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Tres Colibrí Cooperative and small production mezcal

With the pandemic halting tourism and hospitality sales, many mezcalero/as are struggling. Maestra Sósima Olvera Aguilar had to move out of her bodega in Oaxaca city, and on top of that, while moving her truck was stolen. This vehicle was the personal and company transportation for Sósima who is the founder of Tres Colibrí, a cooperative owned by producers in the Chontal region and more recently Sola de Vega. To sustain themselves they are doing a few projects you can support that are listed at the end of this article. 

Tres Colibrí or three hummingbirds comes from the prehispanic calendar in which months were referred to as animals (the third day of the month of hummingbird). That’s the birthday of a mythical superhero from the Chontal region, Fanekantsini, who Sósima wanted to pay homage to with the cooperative’s brand name as a symbol of pride in her region’s culture. 

Agaves growing at the Tres Colibri palenque

During a typical tasting at the Oaxaca bodega Sósima would walk guests through mezcales distilled with endemic agaves from both regions: pelon verde or chato from La Chontal Alta, highlands in the southeast of Oaxaca, and from Sola de Vega arroqueño, coyote, sierra negra, tobala and barril. They distill in copper and clay and make small batches, the coyote I had at her tasting was from a batch of 110 liters, and others hovered around the same. 

Sósima grew up in San Miguel Suchixtepec with a mezcalero father and grandmother, learning from them distillation and sustainable practices used within the cooperative today, “he always planted 20 magueyes for the ten he took,” she told me once. She first started by infusing mezcal with local ingredients following in the medical traditions of her elders, until she got tired of it and started distilling with the same ingredients: things like corn silk which she distills in October after harvest, or ginger and chocolate which was the last in her tasting lineup. She describes her childhood as living in something like a self-sustaining fantastical world. 

Sósima went to high school in Oaxaca city and then spent ten years focusing on being a mother. When she realized there was a market for mezcal and that the explosion of it was altering production and agave traditions in towns all over Oaxaca, she went back to the Chontal region to start the cooperative. Initially she intended for the cooperative to support women producers, but over the years the practice of working collaboratively between men and women has supported a shift in perception within and outside of the cooperative of what work women are capable of within the production chain: all of it.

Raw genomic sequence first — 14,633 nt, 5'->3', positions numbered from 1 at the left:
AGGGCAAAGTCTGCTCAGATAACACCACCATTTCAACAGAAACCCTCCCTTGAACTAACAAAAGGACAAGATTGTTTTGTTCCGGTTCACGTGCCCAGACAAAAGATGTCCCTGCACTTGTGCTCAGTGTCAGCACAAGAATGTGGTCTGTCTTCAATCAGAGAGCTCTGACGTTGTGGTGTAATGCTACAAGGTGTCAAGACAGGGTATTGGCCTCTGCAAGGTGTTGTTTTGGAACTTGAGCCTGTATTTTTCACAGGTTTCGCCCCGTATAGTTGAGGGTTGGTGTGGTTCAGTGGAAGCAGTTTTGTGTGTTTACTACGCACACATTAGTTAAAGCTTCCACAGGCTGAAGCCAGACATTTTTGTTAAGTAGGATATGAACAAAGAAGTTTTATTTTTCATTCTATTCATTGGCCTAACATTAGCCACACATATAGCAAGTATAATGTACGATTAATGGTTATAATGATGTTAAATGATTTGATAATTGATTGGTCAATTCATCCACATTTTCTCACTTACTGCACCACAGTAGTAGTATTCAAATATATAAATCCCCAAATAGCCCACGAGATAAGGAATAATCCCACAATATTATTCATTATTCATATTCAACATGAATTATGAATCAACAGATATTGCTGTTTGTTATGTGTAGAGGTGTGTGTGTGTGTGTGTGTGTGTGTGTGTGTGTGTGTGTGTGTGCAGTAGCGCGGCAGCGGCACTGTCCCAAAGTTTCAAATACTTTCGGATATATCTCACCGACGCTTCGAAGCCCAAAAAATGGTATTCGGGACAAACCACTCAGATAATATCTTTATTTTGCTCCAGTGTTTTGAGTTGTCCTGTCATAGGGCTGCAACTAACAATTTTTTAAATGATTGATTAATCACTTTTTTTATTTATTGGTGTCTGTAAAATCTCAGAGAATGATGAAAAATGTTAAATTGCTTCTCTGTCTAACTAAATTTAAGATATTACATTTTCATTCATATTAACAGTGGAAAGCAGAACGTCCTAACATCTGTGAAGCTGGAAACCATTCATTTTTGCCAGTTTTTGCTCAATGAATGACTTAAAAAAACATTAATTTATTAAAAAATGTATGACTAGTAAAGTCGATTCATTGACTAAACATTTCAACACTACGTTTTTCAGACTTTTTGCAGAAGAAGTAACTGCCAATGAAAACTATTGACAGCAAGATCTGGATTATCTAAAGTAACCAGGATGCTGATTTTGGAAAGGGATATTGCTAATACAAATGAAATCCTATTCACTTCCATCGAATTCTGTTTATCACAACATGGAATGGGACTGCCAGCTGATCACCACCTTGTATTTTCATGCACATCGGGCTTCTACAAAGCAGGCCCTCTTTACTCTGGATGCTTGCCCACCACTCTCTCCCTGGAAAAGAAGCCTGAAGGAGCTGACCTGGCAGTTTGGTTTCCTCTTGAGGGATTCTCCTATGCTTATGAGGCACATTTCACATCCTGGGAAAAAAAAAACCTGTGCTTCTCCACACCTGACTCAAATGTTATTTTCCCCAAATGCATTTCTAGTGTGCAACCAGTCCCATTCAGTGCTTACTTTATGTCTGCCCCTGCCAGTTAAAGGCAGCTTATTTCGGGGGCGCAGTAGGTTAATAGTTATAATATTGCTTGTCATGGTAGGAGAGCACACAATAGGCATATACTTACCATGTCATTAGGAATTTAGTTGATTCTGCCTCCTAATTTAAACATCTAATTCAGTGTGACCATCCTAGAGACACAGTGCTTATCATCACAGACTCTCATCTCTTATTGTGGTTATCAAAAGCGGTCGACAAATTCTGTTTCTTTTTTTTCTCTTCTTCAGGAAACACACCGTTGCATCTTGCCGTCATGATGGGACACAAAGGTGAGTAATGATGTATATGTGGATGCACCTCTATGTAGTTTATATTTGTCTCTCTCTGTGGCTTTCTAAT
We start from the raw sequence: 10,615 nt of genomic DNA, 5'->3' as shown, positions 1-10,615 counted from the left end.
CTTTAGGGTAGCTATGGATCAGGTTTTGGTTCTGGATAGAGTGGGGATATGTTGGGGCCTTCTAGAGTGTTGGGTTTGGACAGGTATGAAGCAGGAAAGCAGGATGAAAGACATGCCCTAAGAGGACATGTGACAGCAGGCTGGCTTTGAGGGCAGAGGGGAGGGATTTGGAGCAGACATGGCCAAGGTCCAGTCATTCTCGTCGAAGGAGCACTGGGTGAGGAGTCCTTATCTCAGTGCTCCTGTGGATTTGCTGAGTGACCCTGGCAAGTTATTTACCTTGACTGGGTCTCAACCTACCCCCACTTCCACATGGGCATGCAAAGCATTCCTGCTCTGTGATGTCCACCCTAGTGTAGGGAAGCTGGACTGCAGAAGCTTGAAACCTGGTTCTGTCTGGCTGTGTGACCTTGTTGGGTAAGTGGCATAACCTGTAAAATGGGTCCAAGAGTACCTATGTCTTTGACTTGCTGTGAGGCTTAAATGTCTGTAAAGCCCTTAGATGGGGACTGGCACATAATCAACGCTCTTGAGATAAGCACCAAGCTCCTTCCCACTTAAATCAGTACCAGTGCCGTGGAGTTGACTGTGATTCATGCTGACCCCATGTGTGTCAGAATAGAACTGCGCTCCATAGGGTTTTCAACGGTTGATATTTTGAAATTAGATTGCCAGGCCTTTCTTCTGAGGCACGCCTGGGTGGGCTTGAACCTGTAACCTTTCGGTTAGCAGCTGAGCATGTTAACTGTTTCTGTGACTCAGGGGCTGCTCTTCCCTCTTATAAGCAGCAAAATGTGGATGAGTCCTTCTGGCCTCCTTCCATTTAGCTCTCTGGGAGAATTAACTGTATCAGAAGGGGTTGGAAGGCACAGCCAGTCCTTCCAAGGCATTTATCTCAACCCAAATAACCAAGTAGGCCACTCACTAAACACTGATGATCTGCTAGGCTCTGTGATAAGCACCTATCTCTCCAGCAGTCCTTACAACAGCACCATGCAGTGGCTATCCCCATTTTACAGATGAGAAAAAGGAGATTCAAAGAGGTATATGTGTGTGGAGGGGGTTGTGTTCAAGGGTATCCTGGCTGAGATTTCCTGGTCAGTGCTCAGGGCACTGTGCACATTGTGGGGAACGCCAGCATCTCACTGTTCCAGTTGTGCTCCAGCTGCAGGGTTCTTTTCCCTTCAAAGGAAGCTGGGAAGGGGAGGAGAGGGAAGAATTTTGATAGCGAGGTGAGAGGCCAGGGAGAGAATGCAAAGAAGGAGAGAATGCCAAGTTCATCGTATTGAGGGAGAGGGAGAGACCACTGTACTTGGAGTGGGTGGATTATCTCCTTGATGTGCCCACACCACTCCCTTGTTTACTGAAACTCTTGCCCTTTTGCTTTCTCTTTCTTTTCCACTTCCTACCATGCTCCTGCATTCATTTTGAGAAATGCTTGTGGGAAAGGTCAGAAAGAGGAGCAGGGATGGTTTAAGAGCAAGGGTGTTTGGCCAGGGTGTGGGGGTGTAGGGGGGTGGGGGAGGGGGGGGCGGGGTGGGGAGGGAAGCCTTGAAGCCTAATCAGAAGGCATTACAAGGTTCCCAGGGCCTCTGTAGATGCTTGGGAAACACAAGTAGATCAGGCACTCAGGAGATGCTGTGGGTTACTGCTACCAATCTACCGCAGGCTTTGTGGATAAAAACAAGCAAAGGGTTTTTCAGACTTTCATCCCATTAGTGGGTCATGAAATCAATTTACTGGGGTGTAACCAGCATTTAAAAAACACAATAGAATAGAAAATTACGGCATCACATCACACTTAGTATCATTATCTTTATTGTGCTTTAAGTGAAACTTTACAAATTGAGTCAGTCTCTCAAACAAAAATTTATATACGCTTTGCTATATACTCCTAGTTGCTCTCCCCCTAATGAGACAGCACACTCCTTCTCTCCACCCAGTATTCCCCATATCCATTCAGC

The inspiration for the cooperative came through Sósima’s involvement with church groups that used a cooperative model to provide basic needs and foods for the community.  

“The cooperative system is something that goes further than benefitting the individual. I thought how do we continue forming this in the pueblos, this communal work that at the end of the day is how you make mezcal anyway?” she said when I visited Sola de Vega with her. 

The mezcaleros rotate using the palenque for their own distillations but help each other with certain steps and make economic decisions together, which can be difficult especially when it involves sustainable practices that might be more costly or alter the ways other maestros previously did things. But when I visited Sola de Vega with Sosima and Samuel Velasco, the cooperative secretary, they stopped at a couple of mezcalero’s houses and I realized one of the benefits of the cooperative — if mezcalero/as want to be involved or sell their mezcal to them, they have to meet the cooperative’s standards in terms of taste, sourcing and production. By having that dialogue with mezcaleros in the area, they almost serve as an educational platform, be it how to do pesticide-free farming, working with endemic agaves, or production steps. 

The Palenque en San Francisco Sola

I visited the palenque in San Francisco Sola, where the team has recently started growing magueyes on about 10 hectares without chemicals and using the traditional milpa system integrating beans, squash and other vegetables. She and Samuel have pushed the other mezcalero families to focus on sustainable practices like biodiversity— Samuel pulling on his past expertise working on projects to preserve heirloom corn. As the cooperative grows they hope to bring in more families who are also excited to be part of a sustainable ecosystem. Today it is made up of eight families. 

They only recently received the ability to sell product in Mexico and have a few retail accounts open in Mexico City. Otherwise most of their sales have been paused with the pandemic. To raise money for a new truck the cooperative is hosting a raffle, but before I even had time to publish this article they ran out of tickets. Sósima said that if enough people are interested they’ll do another one, so please follow them on Facebook and maybe drop a message letting them know you’re interested. And if you would like to buy mezcal for the future or shipping within Mexico, here’s the info. To order in certain places in the US, contact www.shopcuriosa.com.

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